Whole farm planning involves considering the next generation.
If you own a family farm, your wealth is in your work.
You may have inherited the land from previous generations.
Perhaps you plan to pass this family business to your children and grandchildren.
A smooth transfer of a farm does not simply happen.
It takes forethought.
A lot of it.
According to a recent Ohio’s Country Journal article titled “Whole farm planning,” you will need to include business succession planning with your estate planning.
Whole farm planning is a comprehensive way of preparing to transfer leadership to future generations.
Whole farm planning starts with analysis.
You should evaluate the physical, fiscal, and personnel status of the business.
Next, consider the internal processes of the farm.
Are they efficient?
Are any resources underutilized?
A thorough review of the profitability, business structure, operating procedures, and employee management should be completed.
Although analyzing internal factors is essential, whole farm planning also includes recognizing external variables whether they be political, environmental, governmental, economic, social, or technological.
The family also should review and discuss their personal values and experiences, to include failures and successes, in the running of the farm.
After compiling your analysis, you can move on to the comprehensive planning element of whole farm planning.
What does it include?
The business plan will outline the operation and production practices.
Do not forget to address and discuss the marketing, financial, personnel, and risk management aspects.
There will likely come a time when you cannot physically work.
If you plan to pass your farm to your children, you may be able to retire.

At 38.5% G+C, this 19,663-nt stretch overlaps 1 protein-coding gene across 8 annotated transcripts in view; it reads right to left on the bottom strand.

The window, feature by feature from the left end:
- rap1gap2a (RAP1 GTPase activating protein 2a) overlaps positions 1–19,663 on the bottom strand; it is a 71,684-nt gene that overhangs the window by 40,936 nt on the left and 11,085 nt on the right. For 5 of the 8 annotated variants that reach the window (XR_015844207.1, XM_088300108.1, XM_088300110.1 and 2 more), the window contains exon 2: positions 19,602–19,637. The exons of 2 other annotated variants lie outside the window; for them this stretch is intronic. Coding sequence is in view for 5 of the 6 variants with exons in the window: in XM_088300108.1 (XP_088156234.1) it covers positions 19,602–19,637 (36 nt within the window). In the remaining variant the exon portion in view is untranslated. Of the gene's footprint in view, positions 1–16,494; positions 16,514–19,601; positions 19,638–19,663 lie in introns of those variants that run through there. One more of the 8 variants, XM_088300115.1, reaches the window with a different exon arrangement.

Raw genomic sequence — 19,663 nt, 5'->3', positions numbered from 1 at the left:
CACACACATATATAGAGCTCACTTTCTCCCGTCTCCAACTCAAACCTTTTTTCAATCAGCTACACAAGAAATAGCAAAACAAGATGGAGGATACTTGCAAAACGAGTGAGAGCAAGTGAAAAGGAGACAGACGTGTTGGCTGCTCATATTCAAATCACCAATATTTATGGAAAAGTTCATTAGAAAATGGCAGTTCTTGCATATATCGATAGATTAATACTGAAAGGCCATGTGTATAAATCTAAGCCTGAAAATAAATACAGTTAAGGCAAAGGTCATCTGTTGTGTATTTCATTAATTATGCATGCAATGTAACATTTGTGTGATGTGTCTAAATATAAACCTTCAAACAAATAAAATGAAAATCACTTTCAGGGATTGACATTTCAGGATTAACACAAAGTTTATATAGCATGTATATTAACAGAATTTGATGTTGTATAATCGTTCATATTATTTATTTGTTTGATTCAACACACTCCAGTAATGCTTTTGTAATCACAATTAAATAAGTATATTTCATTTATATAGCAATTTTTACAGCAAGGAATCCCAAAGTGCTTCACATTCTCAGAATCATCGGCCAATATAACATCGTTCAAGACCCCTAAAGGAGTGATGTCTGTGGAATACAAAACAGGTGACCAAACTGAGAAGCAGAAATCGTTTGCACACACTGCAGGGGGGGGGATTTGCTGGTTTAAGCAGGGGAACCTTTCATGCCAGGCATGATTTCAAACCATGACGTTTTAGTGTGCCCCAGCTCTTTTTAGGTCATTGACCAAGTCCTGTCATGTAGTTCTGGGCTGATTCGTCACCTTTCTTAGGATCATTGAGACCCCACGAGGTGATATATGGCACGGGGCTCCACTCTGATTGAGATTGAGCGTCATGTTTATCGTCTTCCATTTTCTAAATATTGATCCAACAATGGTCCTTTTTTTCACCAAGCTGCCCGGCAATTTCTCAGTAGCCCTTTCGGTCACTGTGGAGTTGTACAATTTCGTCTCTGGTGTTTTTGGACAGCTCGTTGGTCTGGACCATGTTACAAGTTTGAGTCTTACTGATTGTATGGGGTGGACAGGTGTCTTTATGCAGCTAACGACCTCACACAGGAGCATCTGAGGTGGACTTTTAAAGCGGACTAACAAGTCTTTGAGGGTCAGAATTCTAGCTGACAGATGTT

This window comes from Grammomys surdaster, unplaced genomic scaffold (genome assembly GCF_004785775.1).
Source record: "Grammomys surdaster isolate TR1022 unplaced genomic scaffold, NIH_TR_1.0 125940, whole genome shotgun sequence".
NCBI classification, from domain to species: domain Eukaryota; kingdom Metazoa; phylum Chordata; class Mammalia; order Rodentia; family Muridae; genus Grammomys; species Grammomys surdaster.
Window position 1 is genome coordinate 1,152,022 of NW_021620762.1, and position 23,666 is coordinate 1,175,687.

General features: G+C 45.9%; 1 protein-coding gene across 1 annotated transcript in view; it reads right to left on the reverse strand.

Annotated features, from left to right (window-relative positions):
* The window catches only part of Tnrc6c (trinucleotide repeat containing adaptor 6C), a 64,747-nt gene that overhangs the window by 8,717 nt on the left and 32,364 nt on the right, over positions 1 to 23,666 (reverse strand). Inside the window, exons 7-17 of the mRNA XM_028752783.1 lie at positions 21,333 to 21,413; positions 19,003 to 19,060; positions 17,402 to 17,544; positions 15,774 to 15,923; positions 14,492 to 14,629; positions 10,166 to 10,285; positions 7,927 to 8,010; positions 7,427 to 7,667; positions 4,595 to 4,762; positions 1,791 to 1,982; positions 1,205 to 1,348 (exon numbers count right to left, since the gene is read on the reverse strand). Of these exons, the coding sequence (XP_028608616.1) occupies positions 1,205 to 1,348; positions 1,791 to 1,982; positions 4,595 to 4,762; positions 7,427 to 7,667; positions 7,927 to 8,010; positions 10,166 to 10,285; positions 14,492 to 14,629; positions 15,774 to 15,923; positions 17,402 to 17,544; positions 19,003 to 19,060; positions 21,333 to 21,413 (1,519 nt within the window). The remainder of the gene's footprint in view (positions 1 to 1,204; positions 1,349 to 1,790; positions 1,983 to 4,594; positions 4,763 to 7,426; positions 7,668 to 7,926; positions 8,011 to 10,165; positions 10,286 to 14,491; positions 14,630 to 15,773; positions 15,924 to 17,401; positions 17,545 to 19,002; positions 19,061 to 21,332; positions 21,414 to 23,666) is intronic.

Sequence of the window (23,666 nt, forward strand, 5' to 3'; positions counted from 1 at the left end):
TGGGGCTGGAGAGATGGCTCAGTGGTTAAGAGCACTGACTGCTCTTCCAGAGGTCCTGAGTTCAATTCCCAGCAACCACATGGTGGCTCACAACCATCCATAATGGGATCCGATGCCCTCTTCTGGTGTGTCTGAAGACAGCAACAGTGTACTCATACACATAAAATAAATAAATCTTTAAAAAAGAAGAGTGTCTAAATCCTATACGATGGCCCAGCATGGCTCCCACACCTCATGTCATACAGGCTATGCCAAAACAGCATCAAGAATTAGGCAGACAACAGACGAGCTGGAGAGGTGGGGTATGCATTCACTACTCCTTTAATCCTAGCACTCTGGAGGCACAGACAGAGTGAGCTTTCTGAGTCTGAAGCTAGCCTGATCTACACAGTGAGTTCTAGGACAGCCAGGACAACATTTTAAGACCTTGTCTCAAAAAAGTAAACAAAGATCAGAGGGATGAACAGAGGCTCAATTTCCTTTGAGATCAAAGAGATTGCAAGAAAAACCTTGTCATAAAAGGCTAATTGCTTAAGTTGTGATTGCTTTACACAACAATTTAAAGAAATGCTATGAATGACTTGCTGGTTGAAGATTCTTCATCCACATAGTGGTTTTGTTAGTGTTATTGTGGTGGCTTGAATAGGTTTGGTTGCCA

To plan accordingly, you should know how much money you will require in retirement.
You should outline what obligations the farm has to you when you retire.
Whole farm planning helps with transitioning the farm to the next generation.
Your plan should ensure the business is set on a firm foundation to exist in the future.
To do so, you should inventory the resources available and required for the farm to be profitable for your children and their children.
Failing to include an estate plan in your succession planning could leave your heirs with significant estate taxes to pay.
This tax bill may even threaten the future of the farm itself.
Creating an estate plan with an experienced estate planning attorney is key.
Over the years, you invested in your farm through your machines, land, and livestock.
You should invest personally to continue growing your nest egg.
This can help you meet your financial needs in retirement.
Whole farm planning is comprehensive in nature and will help you pass your beloved land, vocation, and lifestyle to the next generation.
Reference: Ohio’s Country Journal (Feb. 11, 2021) “Whole farm planning”